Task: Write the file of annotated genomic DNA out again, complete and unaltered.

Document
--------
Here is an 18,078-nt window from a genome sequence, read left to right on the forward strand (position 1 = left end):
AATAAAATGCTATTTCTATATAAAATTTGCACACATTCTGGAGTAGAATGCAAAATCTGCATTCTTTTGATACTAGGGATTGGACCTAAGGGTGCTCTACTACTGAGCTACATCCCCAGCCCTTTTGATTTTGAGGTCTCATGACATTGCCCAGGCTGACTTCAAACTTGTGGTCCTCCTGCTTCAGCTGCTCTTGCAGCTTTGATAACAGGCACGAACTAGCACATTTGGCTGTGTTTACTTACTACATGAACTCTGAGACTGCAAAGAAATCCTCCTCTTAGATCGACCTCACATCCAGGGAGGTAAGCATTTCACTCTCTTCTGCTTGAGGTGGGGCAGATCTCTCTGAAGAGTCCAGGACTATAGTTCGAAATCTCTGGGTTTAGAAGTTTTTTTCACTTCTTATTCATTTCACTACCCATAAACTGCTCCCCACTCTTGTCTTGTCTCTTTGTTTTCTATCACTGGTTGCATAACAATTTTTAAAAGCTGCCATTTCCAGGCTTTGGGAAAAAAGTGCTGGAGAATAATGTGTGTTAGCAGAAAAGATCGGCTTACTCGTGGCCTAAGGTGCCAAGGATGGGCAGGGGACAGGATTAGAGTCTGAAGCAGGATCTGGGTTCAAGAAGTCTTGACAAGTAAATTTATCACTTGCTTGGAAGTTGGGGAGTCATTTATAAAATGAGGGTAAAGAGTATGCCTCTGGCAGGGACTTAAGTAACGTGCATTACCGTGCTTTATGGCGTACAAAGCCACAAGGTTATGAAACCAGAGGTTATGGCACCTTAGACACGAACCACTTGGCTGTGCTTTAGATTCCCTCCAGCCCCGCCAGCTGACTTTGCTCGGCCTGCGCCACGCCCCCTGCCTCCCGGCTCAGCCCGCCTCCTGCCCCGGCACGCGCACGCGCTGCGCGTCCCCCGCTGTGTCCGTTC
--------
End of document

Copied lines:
Here is an 18,078-nt window from a genome sequence, read left to right on the forward strand (position 1 = left end):
AATAAAATGCTATTTCTATATAAAATTTGCACACATTCTGGAGTAGAATGCAAAATCTGCATTCTTTTGATACTAGGGATTGGACCTAAGGGTGCTCTACTACTGAGCTACATCCCCAGCCCTTTTGATTTTGAGGTCTCATGACATTGCCCAGGCTGACTTCAAACTTGTGGTCCTCCTGCTTCAGCTGCTCTTGCAGCTTTGATAACAGGCACGAACTAGCACATTTGGCTGTGTTTACTTACTACATGAACTCTGAGACTGCAAAGAAATCCTCCTCTTAGATCGACCTCACATCCAGGGAGGTAAGCATTTCACTCTCTTCTGCTTGAGGTGGGGCAGATCTCTCTGAAGAGTCCAGGACTATAGTTCGAAATCTCTGGGTTTAGAAGTTTTTTTCACTTCTTATTCATTTCACTACCCATAAACTGCTCCCCACTCTTGTCTTGTCTCTTTGTTTTCTATCACTGGTTGCATAACAATTTTTAAAAGCTGCCATTTCCAGGCTTTGGGAAAAAAGTGCTGGAGAATAATGTGTGTTAGCAGAAAAGATCGGCTTACTCGTGGCCTAAGGTGCCAAGGATGGGCAGGGGACAGGATTAGAGTCTGAAGCAGGATCTGGGTTCAAGAAGTCTTGACAAGTAAATTTATCACTTGCTTGGAAGTTGGGGAGTCATTTATAAAATGAGGGTAAAGAGTATGCCTCTGGCAGGGACTTAAGTAACGTGCATTACCGTGCTTTATGGCGTACAAAGCCACAAGGTTATGAAACCAGAGGTTATGGCACCTTAGACACGAACCACTTGGCTGTGCTTTAGATTCCCTCCAGCCCCGCCAGCTGACTTTGCTCGGCCTGCGCCACGCCCCCTGCCTCCCGGCTCAGCCCGCCTCCTGCCCCGGCACGCGCACGCGCTGCGCGTCCCCCGCTGTGTCCGTTC